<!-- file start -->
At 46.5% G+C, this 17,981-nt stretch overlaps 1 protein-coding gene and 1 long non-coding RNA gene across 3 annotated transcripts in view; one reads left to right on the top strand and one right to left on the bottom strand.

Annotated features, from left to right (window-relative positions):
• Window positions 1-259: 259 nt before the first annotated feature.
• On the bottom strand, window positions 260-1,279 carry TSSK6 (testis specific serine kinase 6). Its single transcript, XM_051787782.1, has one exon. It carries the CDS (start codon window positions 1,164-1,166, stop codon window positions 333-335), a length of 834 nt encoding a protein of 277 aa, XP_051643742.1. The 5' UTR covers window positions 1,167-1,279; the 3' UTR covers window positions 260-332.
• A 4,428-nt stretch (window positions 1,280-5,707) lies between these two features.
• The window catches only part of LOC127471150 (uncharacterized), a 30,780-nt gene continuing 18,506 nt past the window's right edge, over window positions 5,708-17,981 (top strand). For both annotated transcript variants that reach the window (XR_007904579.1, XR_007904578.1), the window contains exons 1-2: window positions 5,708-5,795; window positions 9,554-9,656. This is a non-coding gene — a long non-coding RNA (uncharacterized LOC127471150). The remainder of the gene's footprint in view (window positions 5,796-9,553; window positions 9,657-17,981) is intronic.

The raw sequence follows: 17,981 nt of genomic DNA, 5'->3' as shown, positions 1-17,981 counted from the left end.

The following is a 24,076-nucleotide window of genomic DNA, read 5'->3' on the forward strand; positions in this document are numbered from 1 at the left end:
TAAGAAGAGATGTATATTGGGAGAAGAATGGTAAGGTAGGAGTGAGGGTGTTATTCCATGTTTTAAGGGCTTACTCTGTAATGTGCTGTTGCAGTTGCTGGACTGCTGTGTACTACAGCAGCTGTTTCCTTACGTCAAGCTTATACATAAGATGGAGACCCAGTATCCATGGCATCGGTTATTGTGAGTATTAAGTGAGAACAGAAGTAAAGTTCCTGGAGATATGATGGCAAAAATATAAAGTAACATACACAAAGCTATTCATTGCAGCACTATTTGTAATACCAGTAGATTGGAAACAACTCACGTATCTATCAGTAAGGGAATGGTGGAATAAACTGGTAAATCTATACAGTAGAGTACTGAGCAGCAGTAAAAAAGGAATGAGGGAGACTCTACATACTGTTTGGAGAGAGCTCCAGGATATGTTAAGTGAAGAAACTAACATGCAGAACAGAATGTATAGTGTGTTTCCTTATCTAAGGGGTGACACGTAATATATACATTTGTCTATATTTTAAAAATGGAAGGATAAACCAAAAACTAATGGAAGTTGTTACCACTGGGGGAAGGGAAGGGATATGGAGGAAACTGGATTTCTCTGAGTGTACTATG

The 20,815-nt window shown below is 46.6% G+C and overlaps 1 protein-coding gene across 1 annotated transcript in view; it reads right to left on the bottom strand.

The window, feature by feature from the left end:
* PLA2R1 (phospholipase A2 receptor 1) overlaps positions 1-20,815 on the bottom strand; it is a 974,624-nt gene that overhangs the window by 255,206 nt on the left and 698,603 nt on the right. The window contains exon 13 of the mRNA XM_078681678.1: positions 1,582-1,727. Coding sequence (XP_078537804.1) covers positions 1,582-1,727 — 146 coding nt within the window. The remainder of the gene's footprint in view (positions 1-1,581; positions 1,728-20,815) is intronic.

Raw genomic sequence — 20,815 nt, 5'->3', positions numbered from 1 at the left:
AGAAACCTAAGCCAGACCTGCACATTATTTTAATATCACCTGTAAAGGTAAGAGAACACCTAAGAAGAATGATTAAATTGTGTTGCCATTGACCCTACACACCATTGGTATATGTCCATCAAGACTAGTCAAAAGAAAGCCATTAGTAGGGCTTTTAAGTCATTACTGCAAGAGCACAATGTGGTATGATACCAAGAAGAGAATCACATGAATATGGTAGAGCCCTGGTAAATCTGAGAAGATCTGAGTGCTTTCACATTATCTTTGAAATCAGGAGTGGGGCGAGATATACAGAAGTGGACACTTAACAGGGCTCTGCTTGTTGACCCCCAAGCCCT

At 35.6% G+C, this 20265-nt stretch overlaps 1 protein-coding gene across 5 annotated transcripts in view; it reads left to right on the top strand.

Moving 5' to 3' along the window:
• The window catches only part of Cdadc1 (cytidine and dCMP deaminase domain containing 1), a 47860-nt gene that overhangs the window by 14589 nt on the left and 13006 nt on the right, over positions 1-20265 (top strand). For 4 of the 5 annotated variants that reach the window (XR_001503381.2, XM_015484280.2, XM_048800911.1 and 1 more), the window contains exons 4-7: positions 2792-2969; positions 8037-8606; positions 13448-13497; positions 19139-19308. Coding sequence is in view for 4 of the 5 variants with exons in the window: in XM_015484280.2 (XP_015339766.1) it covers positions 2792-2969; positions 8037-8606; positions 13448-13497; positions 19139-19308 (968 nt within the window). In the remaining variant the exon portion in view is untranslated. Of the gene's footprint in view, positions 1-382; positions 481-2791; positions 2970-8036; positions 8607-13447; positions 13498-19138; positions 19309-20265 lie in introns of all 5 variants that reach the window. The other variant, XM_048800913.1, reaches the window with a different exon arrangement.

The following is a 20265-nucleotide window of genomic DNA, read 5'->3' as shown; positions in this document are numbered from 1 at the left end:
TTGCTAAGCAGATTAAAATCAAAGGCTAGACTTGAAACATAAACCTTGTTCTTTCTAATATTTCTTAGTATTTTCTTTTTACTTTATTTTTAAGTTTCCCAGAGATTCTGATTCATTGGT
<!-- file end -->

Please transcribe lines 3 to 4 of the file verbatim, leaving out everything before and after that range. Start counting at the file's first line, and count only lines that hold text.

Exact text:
• Window positions 1-259: 259 nt before the first annotated feature.
• On the bottom strand, window positions 260-1,279 carry TSSK6 (testis specific serine kinase 6). Its single transcript, XM_051787782.1, has one exon. It carries the CDS (start codon window positions 1,164-1,166, stop codon window positions 333-335), a length of 834 nt encoding a protein of 277 aa, XP_051643742.1. The 5' UTR covers window positions 1,167-1,279; the 3' UTR covers window positions 260-332.